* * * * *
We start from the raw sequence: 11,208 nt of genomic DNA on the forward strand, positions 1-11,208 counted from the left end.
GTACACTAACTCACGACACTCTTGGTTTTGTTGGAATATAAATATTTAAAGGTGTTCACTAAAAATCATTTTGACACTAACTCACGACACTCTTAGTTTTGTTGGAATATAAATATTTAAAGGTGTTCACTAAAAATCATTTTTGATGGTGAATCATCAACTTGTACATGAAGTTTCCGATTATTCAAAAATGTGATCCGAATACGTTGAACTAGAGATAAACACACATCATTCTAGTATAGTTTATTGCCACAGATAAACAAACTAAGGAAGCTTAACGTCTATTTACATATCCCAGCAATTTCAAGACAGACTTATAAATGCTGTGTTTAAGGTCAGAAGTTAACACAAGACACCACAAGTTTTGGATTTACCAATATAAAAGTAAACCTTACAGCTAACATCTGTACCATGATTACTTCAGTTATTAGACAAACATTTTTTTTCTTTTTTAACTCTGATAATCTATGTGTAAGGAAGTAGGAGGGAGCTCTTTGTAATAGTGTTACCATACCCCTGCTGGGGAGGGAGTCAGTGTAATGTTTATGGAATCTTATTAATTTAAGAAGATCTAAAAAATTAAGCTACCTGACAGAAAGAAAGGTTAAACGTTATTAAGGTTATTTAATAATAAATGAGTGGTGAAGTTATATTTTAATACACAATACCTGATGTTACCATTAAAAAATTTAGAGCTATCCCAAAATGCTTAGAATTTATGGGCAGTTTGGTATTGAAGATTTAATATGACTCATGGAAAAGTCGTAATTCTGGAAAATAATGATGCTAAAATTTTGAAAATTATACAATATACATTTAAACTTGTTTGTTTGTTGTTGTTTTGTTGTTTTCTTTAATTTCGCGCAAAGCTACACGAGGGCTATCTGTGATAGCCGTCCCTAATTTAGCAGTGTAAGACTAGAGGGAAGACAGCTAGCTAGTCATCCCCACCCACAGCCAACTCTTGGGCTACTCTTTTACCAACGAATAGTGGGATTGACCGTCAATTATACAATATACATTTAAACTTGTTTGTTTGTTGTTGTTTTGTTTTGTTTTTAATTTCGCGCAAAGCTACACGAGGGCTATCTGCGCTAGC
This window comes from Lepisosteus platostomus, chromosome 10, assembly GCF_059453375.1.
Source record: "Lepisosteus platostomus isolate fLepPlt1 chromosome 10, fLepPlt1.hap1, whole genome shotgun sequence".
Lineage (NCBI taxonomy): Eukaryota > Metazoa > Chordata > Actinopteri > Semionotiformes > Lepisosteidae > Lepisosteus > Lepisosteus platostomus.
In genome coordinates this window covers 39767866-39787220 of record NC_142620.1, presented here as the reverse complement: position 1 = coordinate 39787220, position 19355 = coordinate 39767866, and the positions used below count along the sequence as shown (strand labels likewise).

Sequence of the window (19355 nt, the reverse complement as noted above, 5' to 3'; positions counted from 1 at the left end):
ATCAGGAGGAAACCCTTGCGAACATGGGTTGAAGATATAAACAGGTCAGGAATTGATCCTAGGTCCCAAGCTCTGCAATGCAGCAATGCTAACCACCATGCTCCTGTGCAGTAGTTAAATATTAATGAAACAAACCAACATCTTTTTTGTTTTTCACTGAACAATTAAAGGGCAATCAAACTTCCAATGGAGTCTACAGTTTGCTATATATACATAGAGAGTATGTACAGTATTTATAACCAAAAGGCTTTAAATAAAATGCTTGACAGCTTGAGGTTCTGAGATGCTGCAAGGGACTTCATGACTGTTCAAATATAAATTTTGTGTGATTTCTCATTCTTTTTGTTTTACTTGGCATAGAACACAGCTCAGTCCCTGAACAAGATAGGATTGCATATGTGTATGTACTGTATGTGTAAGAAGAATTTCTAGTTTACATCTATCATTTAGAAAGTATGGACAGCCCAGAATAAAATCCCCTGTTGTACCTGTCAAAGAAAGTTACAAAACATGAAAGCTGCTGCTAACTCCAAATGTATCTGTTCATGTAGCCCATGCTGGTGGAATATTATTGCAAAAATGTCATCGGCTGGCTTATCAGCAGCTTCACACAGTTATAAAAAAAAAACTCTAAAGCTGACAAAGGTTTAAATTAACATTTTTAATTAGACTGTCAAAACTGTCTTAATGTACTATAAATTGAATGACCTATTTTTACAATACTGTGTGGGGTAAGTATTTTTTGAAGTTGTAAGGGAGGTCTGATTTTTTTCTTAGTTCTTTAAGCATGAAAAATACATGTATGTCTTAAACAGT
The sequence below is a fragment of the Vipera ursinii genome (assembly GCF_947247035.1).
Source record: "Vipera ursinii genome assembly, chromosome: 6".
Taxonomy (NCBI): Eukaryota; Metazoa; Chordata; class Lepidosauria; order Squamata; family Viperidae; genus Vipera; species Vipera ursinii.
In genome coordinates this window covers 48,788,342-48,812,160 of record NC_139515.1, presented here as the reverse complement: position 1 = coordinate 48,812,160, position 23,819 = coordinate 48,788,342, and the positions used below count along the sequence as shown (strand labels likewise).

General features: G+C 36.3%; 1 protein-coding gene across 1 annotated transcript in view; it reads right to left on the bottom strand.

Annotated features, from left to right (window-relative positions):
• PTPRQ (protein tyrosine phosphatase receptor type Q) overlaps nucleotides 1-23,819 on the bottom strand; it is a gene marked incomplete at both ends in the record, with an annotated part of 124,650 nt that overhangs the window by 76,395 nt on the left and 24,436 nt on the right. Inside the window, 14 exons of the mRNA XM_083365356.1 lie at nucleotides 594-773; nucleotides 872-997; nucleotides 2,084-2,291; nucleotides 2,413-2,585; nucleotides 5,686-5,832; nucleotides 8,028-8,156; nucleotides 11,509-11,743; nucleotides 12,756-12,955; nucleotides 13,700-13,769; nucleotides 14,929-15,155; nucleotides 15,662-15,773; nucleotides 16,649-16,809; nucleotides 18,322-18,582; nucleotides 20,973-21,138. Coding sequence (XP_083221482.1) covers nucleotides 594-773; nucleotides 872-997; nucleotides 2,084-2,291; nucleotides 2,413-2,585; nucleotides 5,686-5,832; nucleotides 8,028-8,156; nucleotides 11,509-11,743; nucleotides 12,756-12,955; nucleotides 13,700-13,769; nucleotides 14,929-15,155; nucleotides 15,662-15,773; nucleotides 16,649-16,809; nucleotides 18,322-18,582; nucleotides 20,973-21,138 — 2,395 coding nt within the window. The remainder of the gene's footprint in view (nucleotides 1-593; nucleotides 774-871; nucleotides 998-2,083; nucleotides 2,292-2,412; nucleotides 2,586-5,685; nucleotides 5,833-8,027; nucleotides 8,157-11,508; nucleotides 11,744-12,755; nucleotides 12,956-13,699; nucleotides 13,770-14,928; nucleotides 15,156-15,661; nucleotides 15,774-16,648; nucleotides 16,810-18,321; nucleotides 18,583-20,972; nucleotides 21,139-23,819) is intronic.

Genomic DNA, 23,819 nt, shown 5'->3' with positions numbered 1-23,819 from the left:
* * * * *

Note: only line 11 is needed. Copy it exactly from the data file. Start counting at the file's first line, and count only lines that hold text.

Taxonomy (NCBI): Eukaryota; Metazoa; Chordata; class Lepidosauria; order Squamata; family Viperidae; genus Vipera; species Vipera ursinii.